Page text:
India’s Li-ion battery demand will grow from the current stage of 3 GWh to 20 GWh by 2026 and 70 GWh by 2030. This will need over $10 billion to boost cell manufacturing and raw material refining to serve the local demand according to a report by Arthur D little. Titled “E-Mobility: Cell Manufacturing in India”, the report says that over 70 percent of the imports were from China and Hong Kong and subsequent actions were needed to reduce the dependency.
Prathmesh Choudhary, one of the lead authors of the report while speaking to Business Standard said that “unless and until we get control of the entire supply chain from the mines to the refining, we can’t achieve an inventory”. He said India has to acquire the mines in resource rich countries to maintain its supply like China.
While EV cells are the most critical part of the e-mobility value chain, the Indian EV industry suffers from overdependence on imports, limited local manufacturing, finite access to raw materials, and refining capacities. Large investments in R&D, supportive government policies, foreign direct investment inflows, and aggressive acquisition of raw material resources across geographies can help India achieve self-reliance in Li-ion batteries.
The report further states that to thrive, Indian battery players should invest in collaborative R&D in advanced cell chemistries like sodium-ion, metal-air and designs that are safer, sustainable and economical in the Indian context and could be commercialized at a large scale. Global partnership, joint ventures and acquisitions can further boost capabilities and gain a robust talent edge.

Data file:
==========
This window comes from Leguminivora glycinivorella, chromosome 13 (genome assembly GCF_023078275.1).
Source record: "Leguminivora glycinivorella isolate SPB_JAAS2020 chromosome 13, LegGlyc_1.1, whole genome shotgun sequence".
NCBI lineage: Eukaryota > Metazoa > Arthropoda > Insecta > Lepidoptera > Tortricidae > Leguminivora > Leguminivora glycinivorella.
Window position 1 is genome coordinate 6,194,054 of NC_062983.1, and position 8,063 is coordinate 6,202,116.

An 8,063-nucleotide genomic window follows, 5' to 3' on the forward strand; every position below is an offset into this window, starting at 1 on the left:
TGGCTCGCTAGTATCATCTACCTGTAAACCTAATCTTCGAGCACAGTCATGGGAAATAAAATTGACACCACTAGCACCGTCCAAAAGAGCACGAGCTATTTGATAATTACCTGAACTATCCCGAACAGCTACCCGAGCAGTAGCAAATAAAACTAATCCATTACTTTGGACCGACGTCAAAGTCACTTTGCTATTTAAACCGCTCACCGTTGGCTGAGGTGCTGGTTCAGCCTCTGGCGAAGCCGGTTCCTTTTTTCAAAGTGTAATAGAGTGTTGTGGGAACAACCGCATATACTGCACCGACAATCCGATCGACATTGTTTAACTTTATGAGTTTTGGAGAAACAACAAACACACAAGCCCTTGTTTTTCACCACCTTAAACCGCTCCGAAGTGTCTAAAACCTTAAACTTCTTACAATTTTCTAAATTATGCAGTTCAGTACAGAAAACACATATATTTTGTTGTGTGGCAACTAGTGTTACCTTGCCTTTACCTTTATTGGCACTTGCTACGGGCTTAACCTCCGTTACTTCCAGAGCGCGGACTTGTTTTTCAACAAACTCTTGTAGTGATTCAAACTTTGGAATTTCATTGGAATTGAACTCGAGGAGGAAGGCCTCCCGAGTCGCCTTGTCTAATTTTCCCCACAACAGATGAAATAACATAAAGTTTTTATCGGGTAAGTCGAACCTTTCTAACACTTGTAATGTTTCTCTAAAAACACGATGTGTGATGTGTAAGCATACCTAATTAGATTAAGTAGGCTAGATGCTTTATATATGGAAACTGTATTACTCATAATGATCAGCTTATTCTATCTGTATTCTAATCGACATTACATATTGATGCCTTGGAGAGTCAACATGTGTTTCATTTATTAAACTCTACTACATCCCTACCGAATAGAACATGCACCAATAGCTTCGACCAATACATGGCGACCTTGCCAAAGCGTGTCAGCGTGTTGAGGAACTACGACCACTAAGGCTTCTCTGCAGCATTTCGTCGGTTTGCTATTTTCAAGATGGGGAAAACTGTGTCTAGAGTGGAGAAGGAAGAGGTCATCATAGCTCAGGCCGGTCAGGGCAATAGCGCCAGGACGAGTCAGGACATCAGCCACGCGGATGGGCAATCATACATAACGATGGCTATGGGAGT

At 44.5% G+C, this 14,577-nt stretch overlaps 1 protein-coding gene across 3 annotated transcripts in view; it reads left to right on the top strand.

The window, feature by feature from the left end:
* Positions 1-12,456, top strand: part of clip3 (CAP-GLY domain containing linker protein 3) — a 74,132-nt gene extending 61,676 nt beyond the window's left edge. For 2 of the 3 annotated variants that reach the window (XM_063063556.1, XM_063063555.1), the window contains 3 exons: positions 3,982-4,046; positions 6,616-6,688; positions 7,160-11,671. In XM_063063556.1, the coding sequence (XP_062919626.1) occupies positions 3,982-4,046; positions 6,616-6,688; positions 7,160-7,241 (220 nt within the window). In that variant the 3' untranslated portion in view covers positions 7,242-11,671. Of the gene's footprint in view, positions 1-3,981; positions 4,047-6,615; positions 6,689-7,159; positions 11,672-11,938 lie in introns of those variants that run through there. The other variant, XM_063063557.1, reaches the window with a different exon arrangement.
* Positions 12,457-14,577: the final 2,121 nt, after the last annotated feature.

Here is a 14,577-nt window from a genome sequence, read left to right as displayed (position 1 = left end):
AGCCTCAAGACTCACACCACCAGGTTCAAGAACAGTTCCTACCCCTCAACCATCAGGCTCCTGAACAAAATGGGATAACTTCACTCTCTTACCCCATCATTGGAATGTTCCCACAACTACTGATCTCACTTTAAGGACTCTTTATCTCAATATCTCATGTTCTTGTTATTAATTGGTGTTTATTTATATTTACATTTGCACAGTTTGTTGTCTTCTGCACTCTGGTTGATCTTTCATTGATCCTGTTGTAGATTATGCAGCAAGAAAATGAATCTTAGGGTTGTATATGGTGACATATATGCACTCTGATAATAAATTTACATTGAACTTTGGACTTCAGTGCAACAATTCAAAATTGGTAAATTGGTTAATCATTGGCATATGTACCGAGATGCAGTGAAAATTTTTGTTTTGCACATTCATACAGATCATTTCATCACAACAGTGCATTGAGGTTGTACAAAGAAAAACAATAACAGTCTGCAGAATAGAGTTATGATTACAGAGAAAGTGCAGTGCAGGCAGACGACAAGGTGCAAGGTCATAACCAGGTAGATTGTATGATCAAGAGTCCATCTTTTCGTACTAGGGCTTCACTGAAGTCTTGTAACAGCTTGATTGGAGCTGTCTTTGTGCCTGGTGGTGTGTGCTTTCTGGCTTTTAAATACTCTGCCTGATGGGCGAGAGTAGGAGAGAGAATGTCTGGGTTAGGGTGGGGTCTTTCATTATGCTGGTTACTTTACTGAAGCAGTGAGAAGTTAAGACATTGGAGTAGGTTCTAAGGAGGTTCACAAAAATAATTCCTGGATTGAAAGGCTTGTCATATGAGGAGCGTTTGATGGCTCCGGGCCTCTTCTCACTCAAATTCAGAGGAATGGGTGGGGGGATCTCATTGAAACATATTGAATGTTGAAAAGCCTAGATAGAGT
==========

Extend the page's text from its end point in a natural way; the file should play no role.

Prathmesh also said that the FAME subsidy for EVs is not feasible for the long term. According to the report, although the government’s efforts such as FAME I & II policies and an increase in OEMs, traditional players, new-age start-ups venturing into battery manufacturing are gaining traction, they may not be enough to cater to the growing demand. It is necessary for Indian players to aspire for superior quality and environmental standards to gain eminent brand reputation, which will help India become self-sufficient in cells and position it as a global export hub.
Dr Andreas Schlosser, Partner, Global Head of Automotive, Germany said that India had a window of opportunity for the next 5-10 years to move in that direction before it became too late.